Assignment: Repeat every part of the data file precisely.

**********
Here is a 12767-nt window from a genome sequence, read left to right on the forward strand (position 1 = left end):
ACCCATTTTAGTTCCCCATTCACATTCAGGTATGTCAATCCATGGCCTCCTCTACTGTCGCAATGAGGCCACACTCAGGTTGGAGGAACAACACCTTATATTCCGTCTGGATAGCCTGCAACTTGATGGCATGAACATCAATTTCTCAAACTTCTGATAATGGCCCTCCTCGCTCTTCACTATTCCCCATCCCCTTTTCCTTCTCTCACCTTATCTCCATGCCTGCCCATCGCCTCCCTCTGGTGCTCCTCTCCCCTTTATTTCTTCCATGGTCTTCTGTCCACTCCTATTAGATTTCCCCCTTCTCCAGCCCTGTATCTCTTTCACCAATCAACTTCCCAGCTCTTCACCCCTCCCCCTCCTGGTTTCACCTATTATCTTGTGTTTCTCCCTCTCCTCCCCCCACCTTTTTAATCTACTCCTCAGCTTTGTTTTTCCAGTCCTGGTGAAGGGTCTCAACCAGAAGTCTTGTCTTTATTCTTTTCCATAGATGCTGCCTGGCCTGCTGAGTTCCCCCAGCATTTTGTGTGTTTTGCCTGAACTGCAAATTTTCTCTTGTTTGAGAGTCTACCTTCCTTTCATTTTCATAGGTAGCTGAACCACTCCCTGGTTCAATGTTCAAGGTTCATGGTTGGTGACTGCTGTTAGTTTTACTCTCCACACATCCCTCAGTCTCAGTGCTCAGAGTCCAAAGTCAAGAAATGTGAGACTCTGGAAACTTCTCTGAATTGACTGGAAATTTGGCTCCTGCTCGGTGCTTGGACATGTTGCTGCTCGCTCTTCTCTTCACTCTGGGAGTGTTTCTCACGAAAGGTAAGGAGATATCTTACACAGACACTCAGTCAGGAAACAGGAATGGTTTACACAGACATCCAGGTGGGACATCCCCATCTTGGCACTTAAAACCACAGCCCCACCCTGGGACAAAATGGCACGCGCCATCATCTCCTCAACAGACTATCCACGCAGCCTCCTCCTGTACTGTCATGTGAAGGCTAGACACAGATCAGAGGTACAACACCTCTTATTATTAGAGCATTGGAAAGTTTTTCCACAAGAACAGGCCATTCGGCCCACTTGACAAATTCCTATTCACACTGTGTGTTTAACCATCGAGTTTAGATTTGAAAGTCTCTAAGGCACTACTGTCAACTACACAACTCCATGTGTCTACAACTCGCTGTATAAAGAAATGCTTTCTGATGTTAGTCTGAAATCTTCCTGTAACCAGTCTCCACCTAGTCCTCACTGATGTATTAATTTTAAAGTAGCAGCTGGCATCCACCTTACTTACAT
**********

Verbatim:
Here is a 12767-nt window from a genome sequence, read left to right on the forward strand (position 1 = left end):
ACCCATTTTAGTTCCCCATTCACATTCAGGTATGTCAATCCATGGCCTCCTCTACTGTCGCAATGAGGCCACACTCAGGTTGGAGGAACAACACCTTATATTCCGTCTGGATAGCCTGCAACTTGATGGCATGAACATCAATTTCTCAAACTTCTGATAATGGCCCTCCTCGCTCTTCACTATTCCCCATCCCCTTTTCCTTCTCTCACCTTATCTCCATGCCTGCCCATCGCCTCCCTCTGGTGCTCCTCTCCCCTTTATTTCTTCCATGGTCTTCTGTCCACTCCTATTAGATTTCCCCCTTCTCCAGCCCTGTATCTCTTTCACCAATCAACTTCCCAGCTCTTCACCCCTCCCCCTCCTGGTTTCACCTATTATCTTGTGTTTCTCCCTCTCCTCCCCCCACCTTTTTAATCTACTCCTCAGCTTTGTTTTTCCAGTCCTGGTGAAGGGTCTCAACCAGAAGTCTTGTCTTTATTCTTTTCCATAGATGCTGCCTGGCCTGCTGAGTTCCCCCAGCATTTTGTGTGTTTTGCCTGAACTGCAAATTTTCTCTTGTTTGAGAGTCTACCTTCCTTTCATTTTCATAGGTAGCTGAACCACTCCCTGGTTCAATGTTCAAGGTTCATGGTTGGTGACTGCTGTTAGTTTTACTCTCCACACATCCCTCAGTCTCAGTGCTCAGAGTCCAAAGTCAAGAAATGTGAGACTCTGGAAACTTCTCTGAATTGACTGGAAATTTGGCTCCTGCTCGGTGCTTGGACATGTTGCTGCTCGCTCTTCTCTTCACTCTGGGAGTGTTTCTCACGAAAGGTAAGGAGATATCTTACACAGACACTCAGTCAGGAAACAGGAATGGTTTACACAGACATCCAGGTGGGACATCCCCATCTTGGCACTTAAAACCACAGCCCCACCCTGGGACAAAATGGCACGCGCCATCATCTCCTCAACAGACTATCCACGCAGCCTCCTCCTGTACTGTCATGTGAAGGCTAGACACAGATCAGAGGTACAACACCTCTTATTATTAGAGCATTGGAAAGTTTTTCCACAAGAACAGGCCATTCGGCCCACTTGACAAATTCCTATTCACACTGTGTGTTTAACCATCGAGTTTAGATTTGAAAGTCTCTAAGGCACTACTGTCAACTACACAACTCCATGTGTCTACAACTCGCTGTATAAAGAAATGCTTTCTGATGTTAGTCTGAAATCTTCCTGTAACCAGTCTCCACCTAGTCCTCACTGATGTATTAATTTTAAAGTAGCAGCTGGCATCCACCTTACTTACAT